So now you can laugh at me when I tell you all of these things happened while I was at NSTA 2017, the National Association of Science Teachers annual conference. I know, I can’t help it – there will be a little bit of nerdiness woven throughout this story. But it is, at its heart, an adventure story. So what makes a good adventure?

First, I must confess that I love packing. There is something really satisfying about deciding exactly what I need and fitting it all neatly in my bag. I have a very little suitcase I use so I don’t have to check it, and getting everything in just right is one of my favorite games. I love the anticipation of laying out my things and setting my bag by the door. This is true no matter where I’m going.

I also love airports. I like getting to watch all the different people and make up stories about where they’re going. I wander up and down the B concourse in DIA, looking at where all the flights are going and imagining I was going there. I like how I feel efficient when I can get smoothly through security and boarding the plane. Airports mean I get to go somewhere far away!

Once I was in LA, I got to spend three days learning about and experiencing new incredible things, even though I spent most of my time in the LA convention center and not wandering around the city. (I did not, at any point, see the Hollywood sign. I’m not sad about this.) NSTA is a huge conference; there are usually between nine and twelve THOUSAND people! There are teachers from all kinds of science – biology, chemistry, physics, earth and space science – and at all levels, from kindergarten to four-year colleges. There are representatives from assessment companies, textbook publishers, companies who create educational resources, and scientific organizations like Smithsonian. Being at NSTA is being in the middle of science education as it evolves and grows and changes.

I also got to do my very first presentation at a national conference, which was a source of huge gratitude, excitement, and terror all at the same time. I was invited to help represent Howard Hughes Medical Institute’s BioInteractive project, which provides some of the most amazing resources to educators. Seriously, if you’re a teacher and you haven’t seen them, go check it out. Or if you’re just a nerd and you feel like learning stuff, go check it out! They tell really fascinating stories about all sorts of life science.

My presentation was ten minutes of me being super excited about a virtual lab showing how stickleback fish have evolved in lakes in Alaska. I gave the talk twice, and each time I had about twenty people who stopped by our exhibition booth to listen.

It was a huge learning experience for me; teaching teachers is really different than teaching students. (Also, presenting with little microphone thing that hooked over my ear is way different than just projecting my voice across a classroom!) I also got to hang out in the back of everyone else’s presentations, and I learned a lot about teaching I want to try out in my classroom now.

Another important part of adventuring for me is who I’m adventuring with. The other HHMI ambassadors are, as a whole, some of the most fascinating, dedicated educators I’ve ever had the privilege of meeting. Getting to hear and listen to their stories was hugely rejuvenating, informative, and hilarious (usually all in the same story!). I feel like I got adopted and I have a whole community of mentors. But I also got a lot of positive feedback on the work I did, so in addition to having mentors, I’m also seriously honored to feel like a contributing member of this incredible group.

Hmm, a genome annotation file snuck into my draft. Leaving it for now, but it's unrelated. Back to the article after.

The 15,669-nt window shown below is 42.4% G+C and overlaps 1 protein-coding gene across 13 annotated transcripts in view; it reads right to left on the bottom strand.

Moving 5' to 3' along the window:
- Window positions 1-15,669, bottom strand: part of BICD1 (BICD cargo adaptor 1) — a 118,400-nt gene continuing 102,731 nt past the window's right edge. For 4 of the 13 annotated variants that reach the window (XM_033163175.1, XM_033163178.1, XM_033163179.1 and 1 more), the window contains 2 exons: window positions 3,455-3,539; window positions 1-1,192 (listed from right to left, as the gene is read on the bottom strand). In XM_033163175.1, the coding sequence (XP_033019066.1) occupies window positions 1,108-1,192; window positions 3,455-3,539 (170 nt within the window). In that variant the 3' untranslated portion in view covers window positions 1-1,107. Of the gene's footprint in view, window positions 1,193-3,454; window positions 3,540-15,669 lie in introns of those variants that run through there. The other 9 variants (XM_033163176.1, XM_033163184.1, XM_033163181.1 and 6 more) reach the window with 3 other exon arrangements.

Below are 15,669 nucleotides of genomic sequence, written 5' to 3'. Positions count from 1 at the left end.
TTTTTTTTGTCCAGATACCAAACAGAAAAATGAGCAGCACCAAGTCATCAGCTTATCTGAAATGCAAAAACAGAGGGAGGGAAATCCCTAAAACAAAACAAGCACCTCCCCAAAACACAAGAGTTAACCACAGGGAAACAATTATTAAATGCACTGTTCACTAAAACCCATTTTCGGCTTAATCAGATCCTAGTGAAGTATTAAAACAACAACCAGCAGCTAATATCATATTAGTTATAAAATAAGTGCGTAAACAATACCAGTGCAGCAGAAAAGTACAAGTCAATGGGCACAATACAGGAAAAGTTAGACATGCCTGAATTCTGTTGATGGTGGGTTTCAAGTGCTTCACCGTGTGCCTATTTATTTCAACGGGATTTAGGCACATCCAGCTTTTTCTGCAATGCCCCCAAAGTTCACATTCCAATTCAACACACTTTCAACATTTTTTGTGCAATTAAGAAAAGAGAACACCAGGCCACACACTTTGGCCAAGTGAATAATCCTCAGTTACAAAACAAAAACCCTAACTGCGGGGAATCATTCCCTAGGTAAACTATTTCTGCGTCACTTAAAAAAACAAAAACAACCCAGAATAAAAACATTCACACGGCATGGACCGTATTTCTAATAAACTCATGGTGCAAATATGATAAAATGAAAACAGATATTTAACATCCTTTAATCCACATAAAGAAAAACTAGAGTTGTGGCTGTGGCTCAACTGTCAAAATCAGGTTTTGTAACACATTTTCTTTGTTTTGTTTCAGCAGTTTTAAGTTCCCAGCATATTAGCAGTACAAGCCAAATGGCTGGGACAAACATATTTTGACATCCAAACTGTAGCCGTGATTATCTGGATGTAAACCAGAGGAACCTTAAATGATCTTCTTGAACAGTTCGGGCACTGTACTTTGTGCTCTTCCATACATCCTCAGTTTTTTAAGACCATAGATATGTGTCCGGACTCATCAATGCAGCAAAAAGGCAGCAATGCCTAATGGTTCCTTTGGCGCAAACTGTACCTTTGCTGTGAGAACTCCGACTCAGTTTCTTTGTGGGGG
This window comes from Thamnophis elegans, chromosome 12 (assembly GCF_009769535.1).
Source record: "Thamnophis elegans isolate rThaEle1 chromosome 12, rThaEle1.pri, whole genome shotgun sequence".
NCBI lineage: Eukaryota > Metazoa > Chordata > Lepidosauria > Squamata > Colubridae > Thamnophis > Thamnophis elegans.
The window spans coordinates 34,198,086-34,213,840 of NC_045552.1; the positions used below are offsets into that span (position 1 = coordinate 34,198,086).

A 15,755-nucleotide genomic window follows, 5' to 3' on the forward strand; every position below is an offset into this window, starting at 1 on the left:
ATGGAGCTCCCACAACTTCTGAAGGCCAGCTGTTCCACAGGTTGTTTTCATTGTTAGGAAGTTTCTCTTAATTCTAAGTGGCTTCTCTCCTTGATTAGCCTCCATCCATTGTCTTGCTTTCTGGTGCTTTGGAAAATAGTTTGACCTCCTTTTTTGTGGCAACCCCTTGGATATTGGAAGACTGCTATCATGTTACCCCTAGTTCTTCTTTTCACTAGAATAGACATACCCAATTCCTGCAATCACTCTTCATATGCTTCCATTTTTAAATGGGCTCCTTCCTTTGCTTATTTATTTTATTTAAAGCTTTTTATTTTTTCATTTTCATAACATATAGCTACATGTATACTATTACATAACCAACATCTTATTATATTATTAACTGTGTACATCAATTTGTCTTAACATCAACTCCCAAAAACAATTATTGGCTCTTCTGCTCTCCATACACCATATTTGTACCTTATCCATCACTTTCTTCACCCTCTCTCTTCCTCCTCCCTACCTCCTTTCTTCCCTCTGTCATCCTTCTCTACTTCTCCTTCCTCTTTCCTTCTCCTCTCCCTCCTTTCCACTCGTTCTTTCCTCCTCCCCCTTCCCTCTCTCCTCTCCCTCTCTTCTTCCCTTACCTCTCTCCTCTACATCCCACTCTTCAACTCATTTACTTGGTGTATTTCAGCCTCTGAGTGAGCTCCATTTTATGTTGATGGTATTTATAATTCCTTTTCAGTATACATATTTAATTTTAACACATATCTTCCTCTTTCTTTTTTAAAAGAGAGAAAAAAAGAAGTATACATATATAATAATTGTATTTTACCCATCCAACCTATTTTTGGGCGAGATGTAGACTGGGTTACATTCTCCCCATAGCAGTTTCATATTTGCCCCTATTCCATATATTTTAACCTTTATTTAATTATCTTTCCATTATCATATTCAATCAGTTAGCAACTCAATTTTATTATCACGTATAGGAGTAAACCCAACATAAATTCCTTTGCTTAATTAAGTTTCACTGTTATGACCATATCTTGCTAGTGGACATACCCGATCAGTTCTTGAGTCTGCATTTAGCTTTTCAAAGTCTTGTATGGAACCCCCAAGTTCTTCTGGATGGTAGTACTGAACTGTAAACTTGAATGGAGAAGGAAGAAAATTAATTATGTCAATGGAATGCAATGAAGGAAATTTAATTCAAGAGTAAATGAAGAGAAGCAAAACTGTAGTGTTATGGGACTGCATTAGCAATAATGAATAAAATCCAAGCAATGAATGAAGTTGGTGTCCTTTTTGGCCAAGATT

Now, teachers are good at meeting people. A significant chunk of what we do all day is build relationships, so it shouldn’t be surprising that we also met some new people completely randomly. These kinds of stories are some of my favorite; chance encounters that end up having huge meaning. Let me tell you a story of Saturday night walking back to the hotel.

HHMI has a dinner on the last night of each conference to celebrate everyone’s hard work. There was a group of five of us walking home together telling stories and giggling. One of the ambassadors and I were laughing about all of the ridiculous things we’ve had to say, completely seriously, in our classrooms (“Do not take your pants off!” is one example). Another lady on the street corner overheard and started laughing with us. It was also at this moment that we realized we only mostly knew where we were going. The lady who’d been laughing with us was walking home from work, and offered to walk with us to our hotel since she lived nearby.

We all promptly introduced ourselves and folded her into our group. When we explained what we were doing in LA, she delightedly exclaimed “I knew y’all were teachers! I could just tell!” Her name was Saj, and she was a tax code lawyer. She shook her head at us and told us a story that absolutely melted my heart. She’d been born to a teenage mom and, in her own words, had been a problem kid. She told us that teachers had literally saved her life by pouring hours of extra time into her, and she turned out just fine. She’d taught middle school for a year in Washington D.C. before she gave it up to be a lawyer. We all swapped stories of the best and worst parts of our jobs as we walked.

We got back to our hotel, and she continued on her way. We didn’t trade contact information or anything like that – it was just a moment of a couple of lives coming together and veering apart again. But I’m not going to forget her story any time soon.

So let’s take a look at the things that make an adventure. Did I get to go somewhere new? Check. Meet interesting people? Double and triple check. Learn and do new things? Absolutely. Do I feel refreshed and ready to go back? Well, refreshed at least!

My homework for you is this: what makes an adventure for you? I usually prefer quite a lot of outside time, but I definitely think my journey to NSTA counts for me.

Happy adventuring, wherever you go this month!

Hej då,

Jamie